"My next step is to install security cameras in my office, so that I can show ANYONE with a complaint that their child was pushed, forced, or manhandled through treatment, that it's just not true."

"I'm not a serial abuser,” he wrote. “I'm not an angry person 'behind closed doors.' I think there are some trumped-up stories here."

Glenn McEntyre: "Why do parents go to the point of filing police reports on you?”

Griffin: “They haven't.” 

McEntyre: “They have.” 

Griffin: “They haven't."

10tv has 8 police reports filed against him. 

Three of them include interviews with Griffin.

Griffin: "Well the police have not come to me.” 

McEntyre: “They have. I've got records.” 

At that point, Griffin closed his office door, saying “Thank you.”

Even after our February interview of Griffin, more police reports came in.

 One in June, filed by a dental assistant, and one in May, filed by Amber Meade, over how she says Griffin treated her 6-year-old daughter Morgan.

 "As we were leaving, she said, ‘Mom, he elbowed me.’ And I said, ‘Who?’ She said, ‘That dentist.’ I said, ‘Are you sure?’ Again, because she was all groggy from the medicine. I was like, ‘Well, let's get some stuff in our belly and we'll go home and talk about it.’ Once she kind of settled down, about 40 minutes later, she came up and was like, ‘Can we talk about that guy now?’ I was like, ‘Yeah. Yeah we can’. And then she told me everything, that he grabbed her face, she tried to turn away and he grabbed her face and yanked it and said what is wrong? And she said, ‘I want my mommy, I miss my mommy,’ and he kept elbowing her and told her, ‘Big girls don't cry.’"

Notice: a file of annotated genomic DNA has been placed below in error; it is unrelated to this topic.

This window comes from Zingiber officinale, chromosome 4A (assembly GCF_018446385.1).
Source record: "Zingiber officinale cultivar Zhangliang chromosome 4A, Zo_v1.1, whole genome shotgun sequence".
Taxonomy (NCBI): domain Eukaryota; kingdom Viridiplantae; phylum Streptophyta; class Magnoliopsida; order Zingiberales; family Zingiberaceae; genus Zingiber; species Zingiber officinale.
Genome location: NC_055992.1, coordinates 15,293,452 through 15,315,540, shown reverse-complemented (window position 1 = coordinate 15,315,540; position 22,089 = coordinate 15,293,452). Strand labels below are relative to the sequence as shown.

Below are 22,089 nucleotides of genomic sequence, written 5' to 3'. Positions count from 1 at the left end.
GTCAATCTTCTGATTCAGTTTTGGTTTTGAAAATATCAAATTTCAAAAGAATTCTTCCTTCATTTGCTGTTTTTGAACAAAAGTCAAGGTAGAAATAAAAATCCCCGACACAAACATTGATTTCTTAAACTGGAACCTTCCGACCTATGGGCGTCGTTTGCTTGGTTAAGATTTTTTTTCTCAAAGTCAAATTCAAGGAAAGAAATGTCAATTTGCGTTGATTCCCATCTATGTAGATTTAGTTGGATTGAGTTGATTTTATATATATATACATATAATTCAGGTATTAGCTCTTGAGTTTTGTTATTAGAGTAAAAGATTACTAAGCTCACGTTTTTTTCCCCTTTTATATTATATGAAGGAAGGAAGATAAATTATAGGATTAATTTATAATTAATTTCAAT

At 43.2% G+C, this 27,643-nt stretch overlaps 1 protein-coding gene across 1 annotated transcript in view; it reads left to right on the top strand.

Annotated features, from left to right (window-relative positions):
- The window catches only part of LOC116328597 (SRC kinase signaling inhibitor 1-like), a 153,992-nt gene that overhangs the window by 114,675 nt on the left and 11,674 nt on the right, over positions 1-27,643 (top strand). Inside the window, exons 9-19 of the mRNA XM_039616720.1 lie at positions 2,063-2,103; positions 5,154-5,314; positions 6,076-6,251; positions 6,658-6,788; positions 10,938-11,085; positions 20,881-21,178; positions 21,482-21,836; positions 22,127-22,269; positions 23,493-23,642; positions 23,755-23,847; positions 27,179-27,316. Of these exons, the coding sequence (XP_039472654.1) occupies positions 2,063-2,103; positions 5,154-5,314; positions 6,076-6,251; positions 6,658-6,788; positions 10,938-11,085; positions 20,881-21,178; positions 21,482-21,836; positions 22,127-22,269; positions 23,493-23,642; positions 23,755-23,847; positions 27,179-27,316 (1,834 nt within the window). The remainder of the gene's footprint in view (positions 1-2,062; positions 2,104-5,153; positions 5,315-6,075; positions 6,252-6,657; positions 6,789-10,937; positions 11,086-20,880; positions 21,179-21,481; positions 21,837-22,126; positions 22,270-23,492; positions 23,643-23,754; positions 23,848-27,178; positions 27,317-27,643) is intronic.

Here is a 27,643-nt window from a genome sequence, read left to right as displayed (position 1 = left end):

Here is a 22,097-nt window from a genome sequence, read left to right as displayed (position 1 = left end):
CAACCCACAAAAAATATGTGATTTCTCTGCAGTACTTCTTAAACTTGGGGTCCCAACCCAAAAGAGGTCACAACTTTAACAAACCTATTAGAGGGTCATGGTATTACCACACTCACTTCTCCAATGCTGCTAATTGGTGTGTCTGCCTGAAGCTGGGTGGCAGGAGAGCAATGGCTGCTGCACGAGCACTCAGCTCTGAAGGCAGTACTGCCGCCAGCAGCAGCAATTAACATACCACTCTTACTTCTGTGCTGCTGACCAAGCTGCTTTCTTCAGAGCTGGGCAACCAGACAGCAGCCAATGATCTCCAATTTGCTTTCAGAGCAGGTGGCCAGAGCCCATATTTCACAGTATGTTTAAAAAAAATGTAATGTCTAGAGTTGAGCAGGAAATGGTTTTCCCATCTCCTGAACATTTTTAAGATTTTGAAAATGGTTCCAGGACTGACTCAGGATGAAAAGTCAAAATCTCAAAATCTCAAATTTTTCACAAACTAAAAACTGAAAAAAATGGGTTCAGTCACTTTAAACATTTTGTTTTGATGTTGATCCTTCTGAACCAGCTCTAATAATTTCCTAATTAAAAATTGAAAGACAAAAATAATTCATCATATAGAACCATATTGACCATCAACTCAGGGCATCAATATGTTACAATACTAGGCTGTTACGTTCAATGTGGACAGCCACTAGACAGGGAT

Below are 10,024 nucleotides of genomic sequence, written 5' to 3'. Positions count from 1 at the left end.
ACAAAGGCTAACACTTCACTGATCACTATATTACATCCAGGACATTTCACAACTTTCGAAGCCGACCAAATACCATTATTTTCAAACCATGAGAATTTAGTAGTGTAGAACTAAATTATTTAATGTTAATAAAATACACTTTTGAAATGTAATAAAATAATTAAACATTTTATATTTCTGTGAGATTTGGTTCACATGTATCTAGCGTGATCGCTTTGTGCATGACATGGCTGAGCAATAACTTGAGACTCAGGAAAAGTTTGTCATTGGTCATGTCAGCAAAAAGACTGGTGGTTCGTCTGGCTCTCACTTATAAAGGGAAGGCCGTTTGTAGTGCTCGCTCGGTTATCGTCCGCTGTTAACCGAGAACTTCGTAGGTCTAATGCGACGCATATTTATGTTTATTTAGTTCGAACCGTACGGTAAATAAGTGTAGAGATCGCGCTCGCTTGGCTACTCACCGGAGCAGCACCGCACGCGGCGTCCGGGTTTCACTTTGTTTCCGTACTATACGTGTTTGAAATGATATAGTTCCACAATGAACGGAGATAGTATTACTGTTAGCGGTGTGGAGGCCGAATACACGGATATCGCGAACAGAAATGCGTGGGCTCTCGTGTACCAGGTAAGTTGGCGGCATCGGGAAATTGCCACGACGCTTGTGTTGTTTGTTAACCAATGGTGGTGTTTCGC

She asked Morgan to repeat the story on video. 

 "He's like, ‘What's wrong,’” Morgan is seen on video saying. “And I'm like, ‘I want my mommy,’ and then he went like this (jerks face). He's like ‘What's wrong?’ And then after he said what's wrong- first he elbowed me, and then after he elbowed me, he (jerks face hard) went like that, he said, ‘What's wrong’ and then I'm like, ‘I want my mom.’"

Amber Meade filed a report with Chillicothe Police, and a complaint with the Ohio State Dental Board.

It was only later that she and her husband learned they weren't the first.

“It's mind-blowing,” said Amber.

“That's the biggest part- if this was an isolated incident, I'm not saying we'd let it go, but we'd be like, okay we had a bad experience, we're not gonna go back,” said Morgan’s father Earl Meade. “When we realized, holy cow! This is big, this is a lot, this has been going on for years."

Again, Griffin has never been charged with a crime or disciplined by the state Dental Board. 

But for these patients and their parents, the door is not closed on this matter.

"It's troubling,” said Stephanie Cahill. “It's absolutely troubling to know that there's other children who feel victimized and traumatized by somebody's actions, especially somebody they feel, and are told at a very young age, that they can trust."

"Hearing now that there were other people, it really makes me kind of sad, because obviously it was traumatic for me,” said Keela Cahill. “And nobody should have to go through something like that. It's a dentist. You're not supposed to be afraid of those kinds of people."

"When do we start listening to the kids' voice?” asked Amber Meade. “They're not making it up. Not every child is making up this same thing. There's just no way that all these kids- that don't even know each other- it's not like they're all in high school and saying hey rumors fly. These are individual 5, 6, 7, 8-year-old kids that have never met each other. So when do we start listening to a child that's begging for help? We have to listen. And nobody's listening."

Chillicothe Police tell 10tv they have two active investigations into Griffin - one filed by Amber Meade, the other by a dental assistant. 

Police say those cases will be sent to the Chillicothe Law Director, to determine whether he will be charged.

Under Ohio law, even the existence of a complaint to the state Dental Board is confidential.

It doesn't become public unless the Dental Board finds wrongdoing and issues discipline. 

Dr Griffin has a clean record with the Dental Board.

The public isn't allowed to know more than that.

When 10tv tried to sit down with the Dental Board, they declined, telling us they weren't comfortable speaking with us on camera.

Griffin has also never been charged with a crime, and in emails to 10tv, denied any wrongdoing.